Automatic White Balance
Automatic white balance means that the camera analyzes the picture and decides on its own about the color adjustment.
The simplest method is that the camera assumes that the brightest part of the image is white and uses this as a basis to calculate the corrections.
But nowadays when even cheap cameras can recognize faces in an image immediately a lot more complicated and refined methods are possible. The camera manufactures do not publish detailed descriptions for their algorithms.
Every camera uses such an automatic white balance as a default unless you set something else. The automatic white balance is usually visualized with a display of „A“, „AUTO“, on the left is an example of a Nikon D7000’s LCD display (click to enlarge).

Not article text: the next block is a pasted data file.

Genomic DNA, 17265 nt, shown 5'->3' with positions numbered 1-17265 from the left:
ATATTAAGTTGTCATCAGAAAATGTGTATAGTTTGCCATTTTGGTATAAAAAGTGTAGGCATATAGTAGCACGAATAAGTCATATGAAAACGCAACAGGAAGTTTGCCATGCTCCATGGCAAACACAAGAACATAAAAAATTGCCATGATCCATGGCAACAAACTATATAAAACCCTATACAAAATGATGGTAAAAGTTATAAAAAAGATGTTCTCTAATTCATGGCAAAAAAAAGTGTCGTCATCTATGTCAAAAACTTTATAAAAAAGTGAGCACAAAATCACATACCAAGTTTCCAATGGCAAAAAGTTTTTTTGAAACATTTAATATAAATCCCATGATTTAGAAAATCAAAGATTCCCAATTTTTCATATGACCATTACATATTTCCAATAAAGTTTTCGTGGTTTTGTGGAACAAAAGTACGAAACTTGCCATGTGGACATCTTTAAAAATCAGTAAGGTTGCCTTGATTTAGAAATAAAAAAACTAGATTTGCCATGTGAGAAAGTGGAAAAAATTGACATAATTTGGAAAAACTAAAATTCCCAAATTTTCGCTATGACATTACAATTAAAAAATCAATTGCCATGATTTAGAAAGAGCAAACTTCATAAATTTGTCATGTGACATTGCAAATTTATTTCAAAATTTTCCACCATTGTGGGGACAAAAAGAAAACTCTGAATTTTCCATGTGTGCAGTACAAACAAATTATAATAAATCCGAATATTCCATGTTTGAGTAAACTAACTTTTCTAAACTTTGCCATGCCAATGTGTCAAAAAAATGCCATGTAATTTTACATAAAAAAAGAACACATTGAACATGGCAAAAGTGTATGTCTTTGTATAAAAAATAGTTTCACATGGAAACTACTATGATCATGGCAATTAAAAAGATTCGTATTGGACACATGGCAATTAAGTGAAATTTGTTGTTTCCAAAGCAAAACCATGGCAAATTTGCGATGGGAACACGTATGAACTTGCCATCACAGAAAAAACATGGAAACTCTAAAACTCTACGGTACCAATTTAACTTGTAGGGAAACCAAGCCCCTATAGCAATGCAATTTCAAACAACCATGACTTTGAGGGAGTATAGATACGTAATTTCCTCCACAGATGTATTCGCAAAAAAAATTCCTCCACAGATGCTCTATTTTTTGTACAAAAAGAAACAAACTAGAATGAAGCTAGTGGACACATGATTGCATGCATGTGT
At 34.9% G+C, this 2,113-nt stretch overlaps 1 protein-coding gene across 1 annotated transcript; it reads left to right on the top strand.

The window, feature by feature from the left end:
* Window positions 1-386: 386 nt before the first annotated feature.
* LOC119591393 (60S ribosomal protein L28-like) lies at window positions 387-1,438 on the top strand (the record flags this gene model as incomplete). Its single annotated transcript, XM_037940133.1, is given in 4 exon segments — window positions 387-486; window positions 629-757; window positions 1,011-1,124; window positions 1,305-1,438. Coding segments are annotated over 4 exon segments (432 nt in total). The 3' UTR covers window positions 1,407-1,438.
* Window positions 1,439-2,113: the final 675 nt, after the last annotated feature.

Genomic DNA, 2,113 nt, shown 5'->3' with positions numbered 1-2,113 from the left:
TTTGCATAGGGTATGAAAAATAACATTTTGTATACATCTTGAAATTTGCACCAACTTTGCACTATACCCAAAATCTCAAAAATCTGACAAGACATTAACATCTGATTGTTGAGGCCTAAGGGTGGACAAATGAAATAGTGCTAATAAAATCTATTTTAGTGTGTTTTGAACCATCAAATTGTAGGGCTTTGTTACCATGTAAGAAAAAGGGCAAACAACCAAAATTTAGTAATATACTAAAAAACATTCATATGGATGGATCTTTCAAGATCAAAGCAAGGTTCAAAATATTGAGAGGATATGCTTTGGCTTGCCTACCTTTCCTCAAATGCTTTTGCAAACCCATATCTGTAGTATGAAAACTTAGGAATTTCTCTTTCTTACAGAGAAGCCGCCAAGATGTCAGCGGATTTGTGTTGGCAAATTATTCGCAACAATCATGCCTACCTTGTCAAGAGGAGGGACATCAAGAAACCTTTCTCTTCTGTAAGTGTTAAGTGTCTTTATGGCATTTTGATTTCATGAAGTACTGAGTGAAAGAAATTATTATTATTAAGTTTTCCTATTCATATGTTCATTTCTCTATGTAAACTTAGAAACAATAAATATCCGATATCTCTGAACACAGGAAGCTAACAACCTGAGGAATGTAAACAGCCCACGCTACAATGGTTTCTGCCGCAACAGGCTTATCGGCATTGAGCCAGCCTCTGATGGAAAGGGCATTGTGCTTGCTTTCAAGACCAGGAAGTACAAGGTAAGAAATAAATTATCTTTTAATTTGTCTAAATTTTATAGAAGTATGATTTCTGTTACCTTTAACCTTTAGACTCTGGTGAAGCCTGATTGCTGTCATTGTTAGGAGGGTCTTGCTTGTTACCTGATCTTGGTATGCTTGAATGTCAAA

My experience with automatic white balance on several cameras is:
- Sunlight is usually no problem and allows the automatic white balance to produce good results.
- When shooting outside in the shade or under an overcast sky you will probably get colors with too much blue, like the example at the beginning of this article.
- Under electrical (tungsten) light colors used to get too much red but nowadays there are cameras that do pretty well, returning only slightly warmer colors.
- No automatic white balance works perfectly in all situations.
(Note: This is the only sentence in the enumeration without a ‚probably‘, ‚usually‘ etc. ;-).